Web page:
“Your Legacy is More Than a Name.” That’s the tagline for Ryan Coogler’s spinoff of the Rocky series, Creed. And that theme, the theme of your legacy, is apparent throughout the film. It’s been 9 years since the Italian Stallion’s last appearance on the big screen, but that hasn’t slowed him down, as even behind new director Coogler, I feel that this may be one of the strongest entries in the Rocky series to date.
The story to Creed is simple enough; a young man named Adonis “Hollywood Donny” Johnson (Michael B. Jordan), the illegitimate son of Apollo Creed, makes his way to Philly to seek out Rocky Balboa in order to begin the training necessary to learn how to be a champion boxer. Throughout the film, Donny and Rocky hone his skills as a boxer while he tries to figure out his place in the world. Along the way he finds out just what it means to be a family, and learns to accept his father’s name without diminishing his own legacy.
As can be expected from a Rocky film, the characters are compelling and very well written. Coogler’s excellent writing mixed with the talented performance of every actor involved, especially from Stallone and Jordan. These two put everything they have into their performances, and it shows on the screen. Stallone truly encapsulates Rocky’s older, weathered attitude throughout the film. He’s significantly older than the last time we saw him in the ring in Rocky Balboa, and he’s completely retired once again. In exact contrast, Jordan’s youthful energy and attitude gives him the motivation he needs to be the best boxer he can be. The way these two work with each other, and the way their attitudes both mix and clash throughout the film is entirely realistic, and you really feel for both characters. Really everyone on screen puts out a decent performance, but Stallone and Jordan really make this film their own. Fitting, as they’re the star characters.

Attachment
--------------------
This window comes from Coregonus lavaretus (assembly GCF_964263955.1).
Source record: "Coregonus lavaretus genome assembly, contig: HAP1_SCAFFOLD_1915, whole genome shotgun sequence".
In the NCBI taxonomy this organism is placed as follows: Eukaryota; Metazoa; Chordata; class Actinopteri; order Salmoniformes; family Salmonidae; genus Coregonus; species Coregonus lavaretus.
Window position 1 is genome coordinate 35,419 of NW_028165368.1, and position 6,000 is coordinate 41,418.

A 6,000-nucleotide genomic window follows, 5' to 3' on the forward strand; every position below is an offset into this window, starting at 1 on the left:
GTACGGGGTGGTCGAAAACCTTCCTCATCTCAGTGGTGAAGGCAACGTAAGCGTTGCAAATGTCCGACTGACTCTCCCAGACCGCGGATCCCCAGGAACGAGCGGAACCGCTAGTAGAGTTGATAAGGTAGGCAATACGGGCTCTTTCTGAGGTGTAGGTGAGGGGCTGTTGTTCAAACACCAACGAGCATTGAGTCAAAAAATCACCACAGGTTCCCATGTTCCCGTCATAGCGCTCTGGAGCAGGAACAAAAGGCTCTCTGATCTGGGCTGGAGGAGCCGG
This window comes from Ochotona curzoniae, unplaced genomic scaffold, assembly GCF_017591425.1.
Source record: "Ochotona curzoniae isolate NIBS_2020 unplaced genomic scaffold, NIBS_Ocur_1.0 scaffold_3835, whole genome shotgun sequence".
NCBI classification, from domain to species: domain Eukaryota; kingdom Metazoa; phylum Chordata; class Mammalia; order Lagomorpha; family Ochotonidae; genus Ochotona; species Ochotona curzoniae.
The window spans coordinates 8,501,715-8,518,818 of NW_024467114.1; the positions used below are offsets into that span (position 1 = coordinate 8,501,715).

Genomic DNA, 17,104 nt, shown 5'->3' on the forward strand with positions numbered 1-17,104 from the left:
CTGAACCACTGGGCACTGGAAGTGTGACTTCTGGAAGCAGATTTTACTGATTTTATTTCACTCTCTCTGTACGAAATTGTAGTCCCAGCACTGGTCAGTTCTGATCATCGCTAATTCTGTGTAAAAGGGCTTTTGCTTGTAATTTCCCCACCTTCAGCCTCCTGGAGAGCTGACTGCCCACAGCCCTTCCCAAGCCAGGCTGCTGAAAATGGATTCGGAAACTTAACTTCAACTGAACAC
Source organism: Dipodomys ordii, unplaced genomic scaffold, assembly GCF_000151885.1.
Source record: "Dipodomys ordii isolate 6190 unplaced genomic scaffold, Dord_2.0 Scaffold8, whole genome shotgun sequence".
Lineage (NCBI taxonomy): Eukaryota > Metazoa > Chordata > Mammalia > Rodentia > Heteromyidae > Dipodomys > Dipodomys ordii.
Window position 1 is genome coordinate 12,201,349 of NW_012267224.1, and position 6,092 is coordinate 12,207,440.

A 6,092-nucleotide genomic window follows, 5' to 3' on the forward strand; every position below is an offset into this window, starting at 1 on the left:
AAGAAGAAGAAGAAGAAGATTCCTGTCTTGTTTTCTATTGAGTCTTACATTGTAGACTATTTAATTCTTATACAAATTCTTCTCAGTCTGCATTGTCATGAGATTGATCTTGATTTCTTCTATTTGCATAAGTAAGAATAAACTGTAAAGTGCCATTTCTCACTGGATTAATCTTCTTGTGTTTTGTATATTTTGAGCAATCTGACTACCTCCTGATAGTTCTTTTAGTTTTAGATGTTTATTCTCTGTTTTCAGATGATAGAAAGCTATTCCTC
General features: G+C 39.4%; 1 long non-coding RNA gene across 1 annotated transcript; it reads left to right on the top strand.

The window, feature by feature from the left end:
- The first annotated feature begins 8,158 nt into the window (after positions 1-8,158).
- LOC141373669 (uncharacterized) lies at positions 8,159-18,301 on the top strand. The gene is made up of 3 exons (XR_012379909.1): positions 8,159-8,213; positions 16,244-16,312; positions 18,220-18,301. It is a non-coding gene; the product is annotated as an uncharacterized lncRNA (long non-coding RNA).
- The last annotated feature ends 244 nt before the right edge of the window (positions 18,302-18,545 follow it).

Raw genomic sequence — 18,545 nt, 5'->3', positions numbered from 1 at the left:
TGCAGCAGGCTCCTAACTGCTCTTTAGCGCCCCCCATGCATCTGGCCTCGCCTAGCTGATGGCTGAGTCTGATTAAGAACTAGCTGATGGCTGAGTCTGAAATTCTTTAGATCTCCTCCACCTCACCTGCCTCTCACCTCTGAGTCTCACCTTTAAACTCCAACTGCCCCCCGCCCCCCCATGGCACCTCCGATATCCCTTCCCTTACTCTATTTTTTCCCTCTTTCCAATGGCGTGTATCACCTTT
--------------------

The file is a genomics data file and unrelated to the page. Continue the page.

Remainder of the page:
The concept of your legacy is the major theme throughout the film. Donny wants to make a name for himself as a boxer without having to use the crutch of his father’s name to gain the notoriety he wants. Meanwhile, Rocky shows slight signs of his legacy going to waste through his retirement. Before Donny shows up, Rocky doesn’t have much of anything to do as he’s tried to keep himself away from the boxing scene. Once he’s face to face with Creed’s son, though, he takes up the mantle as Donny’s trainer and passes on everything he knows to him. The two become a family, and Donny is set on the track to become one of the greatest boxers around.
The characters aren’t the only ones dealing with the concept of a legacy, though. That concept translates to the actual film itself. Stallone didn’t write or direct this film like he did with previous entries in the series. Passing on the mantle of writer/director to Ryan Coogler is Stallone’s legacy of the series. Taking a back seat both as a character and as a director shows that Stallone is ready to let Rocky’s world move on. And part of that moving on is helping usher in a new generation – Both for the characters, and for the filmmakers.
Overall, Creed was a fantastic callback to the Rocky series that still stands on its own as a fantastic film with a worthwhile message. The compelling characters and simplistic yet heart filled story keeps you entertained for the duration of the film, and the message is a relatable one that sticks with you. I’m giving Creed a 5/5, and recommend everyone go see this phenomenal piece of filmmaking.